After an hour and a half and two opening acts — one-man-electric-acoustic-guitar band Ed Sheeran and country rockers Florida Georgia Line — Taylor Swift hit the stage Tuesday night at the sold-out Erwin Center to the ear-deafening sound of young girls screaming.
They came dressed in red, Swift’s new album title and signature color. They held flashing signs of favorite songs or love notes to Swift. They came chaperoned mostly by moms, with the occasional dad. Some high school and college-age fans came as big groups, but dressed to the nines in outfits reminiscent of Swift videos. The occasional boyfriend also showed up.
For a full two hours, Swift entertained, with elaborate sets, quick costume changes, fireworks and theatrical staging. “The Lucky One” started with a Hollywood movie screener and then transformed into a paparazzi red carpet scene. “22” felt like she could have been on the set of “Grease,” with everyone dressed in late 1950s-early 1960s attire. “I Knew You Were Trouble” turned into a masquerade ball in the rockingest number of the night. Then there was the romance and ballet dancers of “Love Story,” the circus of “We Are Never Getting Back Together” and the carousel of “Mean.” The audience never knew what would happen next — confetti flying through the air? Puffs of smoke? Fireworks?
Swift made use of multiple platforms from the staircase in the center of the stage that became a raised platform, to the thrust stage that raised to serve as a faux tight rope. She also was carried by her dancers to the back of the floor section to a new platform that rose and spun around slowly, to a small platform that let her soar back to the main stage while letting the fans in the nosebleeds get a closer look.
It was over-the-top and her fans loved it, especially as she got closer and closer to them.
Swift opened with three songs from her new album, “Red”: “State of Grace,” with fireworks, “Holy Ground” with red flags and sparks flying, and “Red,” which came after an explanation about why the color red was significant. It was everywhere from the staging to glittery red guitars to almost every outfit. “It’s the one color that represents the songs I’ve been writing about lately…” she explained. “The beautiful amazing, ‘Hello, nice to meet you. Let’s fall in love.’ … then the sad, tragic goodbye.”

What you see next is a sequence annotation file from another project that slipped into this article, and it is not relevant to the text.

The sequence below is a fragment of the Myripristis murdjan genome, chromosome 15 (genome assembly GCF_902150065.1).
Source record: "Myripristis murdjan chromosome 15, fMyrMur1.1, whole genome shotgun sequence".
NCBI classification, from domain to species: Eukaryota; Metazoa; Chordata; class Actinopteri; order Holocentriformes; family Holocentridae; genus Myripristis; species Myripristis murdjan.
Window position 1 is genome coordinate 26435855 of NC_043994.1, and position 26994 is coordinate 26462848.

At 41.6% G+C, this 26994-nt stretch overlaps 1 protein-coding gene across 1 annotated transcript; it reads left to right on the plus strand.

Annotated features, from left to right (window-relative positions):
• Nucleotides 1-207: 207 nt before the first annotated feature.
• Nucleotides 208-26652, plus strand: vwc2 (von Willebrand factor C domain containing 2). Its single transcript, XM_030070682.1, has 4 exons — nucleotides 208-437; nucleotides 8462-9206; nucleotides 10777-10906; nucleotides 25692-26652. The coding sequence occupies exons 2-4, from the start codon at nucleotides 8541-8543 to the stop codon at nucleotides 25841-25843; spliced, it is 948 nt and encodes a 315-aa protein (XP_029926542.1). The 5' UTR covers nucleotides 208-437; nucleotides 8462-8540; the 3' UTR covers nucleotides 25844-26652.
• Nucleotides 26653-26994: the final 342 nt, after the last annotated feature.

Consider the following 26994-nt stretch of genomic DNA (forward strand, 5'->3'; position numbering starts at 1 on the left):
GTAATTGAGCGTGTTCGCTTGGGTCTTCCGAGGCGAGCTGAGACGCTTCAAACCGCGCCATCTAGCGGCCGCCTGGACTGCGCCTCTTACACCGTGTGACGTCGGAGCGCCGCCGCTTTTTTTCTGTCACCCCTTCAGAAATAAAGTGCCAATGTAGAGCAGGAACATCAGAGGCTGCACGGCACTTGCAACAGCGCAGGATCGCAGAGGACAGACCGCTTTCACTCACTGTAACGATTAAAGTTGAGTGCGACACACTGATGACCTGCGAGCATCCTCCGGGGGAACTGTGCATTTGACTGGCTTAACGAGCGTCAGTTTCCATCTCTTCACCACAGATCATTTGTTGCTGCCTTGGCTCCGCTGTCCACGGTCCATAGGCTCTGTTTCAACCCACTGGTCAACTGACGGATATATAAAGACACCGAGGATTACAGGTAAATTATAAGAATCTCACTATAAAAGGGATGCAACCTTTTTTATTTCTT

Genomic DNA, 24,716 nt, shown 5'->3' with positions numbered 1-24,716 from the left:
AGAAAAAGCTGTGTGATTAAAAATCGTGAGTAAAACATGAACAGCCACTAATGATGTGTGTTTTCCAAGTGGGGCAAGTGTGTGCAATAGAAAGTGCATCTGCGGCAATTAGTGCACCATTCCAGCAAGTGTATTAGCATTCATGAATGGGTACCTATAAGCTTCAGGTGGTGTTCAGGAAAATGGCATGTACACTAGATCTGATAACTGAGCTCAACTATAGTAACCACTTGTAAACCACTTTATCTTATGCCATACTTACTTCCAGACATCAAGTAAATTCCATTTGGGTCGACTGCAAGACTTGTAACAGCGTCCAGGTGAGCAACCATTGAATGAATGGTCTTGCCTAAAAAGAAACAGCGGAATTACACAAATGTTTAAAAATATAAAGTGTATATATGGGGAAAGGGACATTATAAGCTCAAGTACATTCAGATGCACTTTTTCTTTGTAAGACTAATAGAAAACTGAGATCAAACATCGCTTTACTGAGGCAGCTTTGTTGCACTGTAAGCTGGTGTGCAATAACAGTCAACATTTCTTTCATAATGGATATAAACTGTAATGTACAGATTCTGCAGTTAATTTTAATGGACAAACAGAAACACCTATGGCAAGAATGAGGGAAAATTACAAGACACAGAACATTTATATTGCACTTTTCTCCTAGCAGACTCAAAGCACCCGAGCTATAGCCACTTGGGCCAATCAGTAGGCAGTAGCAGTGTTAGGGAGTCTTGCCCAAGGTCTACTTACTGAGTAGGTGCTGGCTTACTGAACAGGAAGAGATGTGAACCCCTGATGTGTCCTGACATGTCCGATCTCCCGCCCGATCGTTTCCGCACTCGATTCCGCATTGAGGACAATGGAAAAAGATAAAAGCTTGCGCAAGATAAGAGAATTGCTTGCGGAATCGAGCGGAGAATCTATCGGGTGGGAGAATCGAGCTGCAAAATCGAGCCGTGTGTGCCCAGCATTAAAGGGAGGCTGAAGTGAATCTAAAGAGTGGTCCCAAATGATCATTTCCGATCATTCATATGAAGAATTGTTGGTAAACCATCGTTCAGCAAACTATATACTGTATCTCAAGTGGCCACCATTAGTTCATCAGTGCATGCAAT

Swift took long pauses, teared up when she looked at the audience, gave her shocked look that anyone would come to see her. “You showed up looking kind of amazing,” she said. Then, she pointed out the girls with white lights in their skirts, or the ones painted head-to-toe red, or with lyrics on their arms or especially made T-shirts and signs. “Leave it to Austin, Texas, to bring the spirit,” she said.
She then acknowledged her reputation. “I write lots of songs about my feelings,” she said. “I have a feeling that 12,000 of you have opted in to hear songs about my feelings for the next two hours.”
Swift talked to the young girls in the audience before singing “Mean.” “I couldn’t wait to grow up,” she said. “I thought when you grow up no one picked on you. I thought you outgrew meanness. It’s not true. … It’s really about how you choose to deal with it. I choose to deal with it by writing songs.”
Midway through the show, Swift, at the back of the arena, slowed things down with a song dedicated to the tornado victims in Oklahoma. “Right next door in Oklahoma, they’re going through a lot to say the least,” she began. “I think they would appreciate 12,000 people praying for them.” She then began “Safe & Sound,” from “The Hunger Games” soundtrack.
Opening act, Sheeran, joined her on stage for their duet, “Everything has Changed.” Then, she sat on a red stool for the slow ballad about love rekindled, “Begin Again.”
Enough quiet. Time to hop onto a lighted platform for “Starlight” and slowly make her way back to the stage to finish the night out with “I Knew You Were Trouble,” “All Too Well” — when she rocked out on a red piano — “Love Story” and “Treacherous,” until finally ending with “We Are Never Getting Back Together,” sung by Swift and 12,000 fans.
As the crowd dispersed, vendors handed out Diet Coke, a Red Tour sponsor. Maybe they should have handed out earplugs before the show, because the sound of that many screaming girls, who will be exhausted Wednesday morning, left a ring in many an ear.